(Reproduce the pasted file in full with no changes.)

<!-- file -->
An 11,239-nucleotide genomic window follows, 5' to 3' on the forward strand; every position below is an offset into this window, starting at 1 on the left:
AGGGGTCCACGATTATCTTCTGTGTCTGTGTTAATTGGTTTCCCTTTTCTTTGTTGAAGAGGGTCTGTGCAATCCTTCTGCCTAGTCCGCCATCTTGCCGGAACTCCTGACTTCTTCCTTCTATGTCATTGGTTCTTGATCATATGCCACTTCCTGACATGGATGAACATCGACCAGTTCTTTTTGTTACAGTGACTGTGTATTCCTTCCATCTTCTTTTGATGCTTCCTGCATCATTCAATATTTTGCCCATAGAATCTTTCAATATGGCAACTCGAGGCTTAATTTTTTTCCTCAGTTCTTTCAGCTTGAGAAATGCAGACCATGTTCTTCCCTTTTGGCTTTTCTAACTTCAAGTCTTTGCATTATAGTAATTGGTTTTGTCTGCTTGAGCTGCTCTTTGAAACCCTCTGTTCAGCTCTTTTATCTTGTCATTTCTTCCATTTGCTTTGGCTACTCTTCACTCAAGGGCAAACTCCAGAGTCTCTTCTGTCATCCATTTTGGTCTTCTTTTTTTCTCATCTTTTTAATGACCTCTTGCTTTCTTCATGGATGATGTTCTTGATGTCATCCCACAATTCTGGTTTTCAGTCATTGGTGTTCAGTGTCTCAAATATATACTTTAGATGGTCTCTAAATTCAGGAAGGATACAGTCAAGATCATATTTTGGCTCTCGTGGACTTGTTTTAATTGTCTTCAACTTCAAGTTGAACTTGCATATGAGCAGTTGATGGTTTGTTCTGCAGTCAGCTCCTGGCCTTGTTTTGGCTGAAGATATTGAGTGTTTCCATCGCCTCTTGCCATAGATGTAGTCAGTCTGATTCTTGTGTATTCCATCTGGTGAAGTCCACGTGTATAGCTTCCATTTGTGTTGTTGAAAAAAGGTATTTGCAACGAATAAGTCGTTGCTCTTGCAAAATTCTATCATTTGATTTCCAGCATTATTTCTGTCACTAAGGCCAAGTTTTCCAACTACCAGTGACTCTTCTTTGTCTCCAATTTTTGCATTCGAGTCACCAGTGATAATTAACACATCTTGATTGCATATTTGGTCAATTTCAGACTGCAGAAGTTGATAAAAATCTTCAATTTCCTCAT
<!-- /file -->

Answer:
An 11,239-nucleotide genomic window follows, 5' to 3' on the forward strand; every position below is an offset into this window, starting at 1 on the left:
AGGGGTCCACGATTATCTTCTGTGTCTGTGTTAATTGGTTTCCCTTTTCTTTGTTGAAGAGGGTCTGTGCAATCCTTCTGCCTAGTCCGCCATCTTGCCGGAACTCCTGACTTCTTCCTTCTATGTCATTGGTTCTTGATCATATGCCACTTCCTGACATGGATGAACATCGACCAGTTCTTTTTGTTACAGTGACTGTGTATTCCTTCCATCTTCTTTTGATGCTTCCTGCATCATTCAATATTTTGCCCATAGAATCTTTCAATATGGCAACTCGAGGCTTAATTTTTTTCCTCAGTTCTTTCAGCTTGAGAAATGCAGACCATGTTCTTCCCTTTTGGCTTTTCTAACTTCAAGTCTTTGCATTATAGTAATTGGTTTTGTCTGCTTGAGCTGCTCTTTGAAACCCTCTGTTCAGCTCTTTTATCTTGTCATTTCTTCCATTTGCTTTGGCTACTCTTCACTCAAGGGCAAACTCCAGAGTCTCTTCTGTCATCCATTTTGGTCTTCTTTTTTTCTCATCTTTTTAATGACCTCTTGCTTTCTTCATGGATGATGTTCTTGATGTCATCCCACAATTCTGGTTTTCAGTCATTGGTGTTCAGTGTCTCAAATATATACTTTAGATGGTCTCTAAATTCAGGAAGGATACAGTCAAGATCATATTTTGGCTCTCGTGGACTTGTTTTAATTGTCTTCAACTTCAAGTTGAACTTGCATATGAGCAGTTGATGGTTTGTTCTGCAGTCAGCTCCTGGCCTTGTTTTGGCTGAAGATATTGAGTGTTTCCATCGCCTCTTGCCATAGATGTAGTCAGTCTGATTCTTGTGTATTCCATCTGGTGAAGTCCACGTGTATAGCTTCCATTTGTGTTGTTGAAAAAAGGTATTTGCAACGAATAAGTCGTTGCTCTTGCAAAATTCTATCATTTGATTTCCAGCATTATTTCTGTCACTAAGGCCAAGTTTTCCAACTACCAGTGACTCTTCTTTGTCTCCAATTTTTGCATTCGAGTCACCAGTGATAATTAACACATCTTGATTGCATATTTGGTCAATTTCAGACTGCAGAAGTTGATAAAAATCTTCAATTTCCTCAT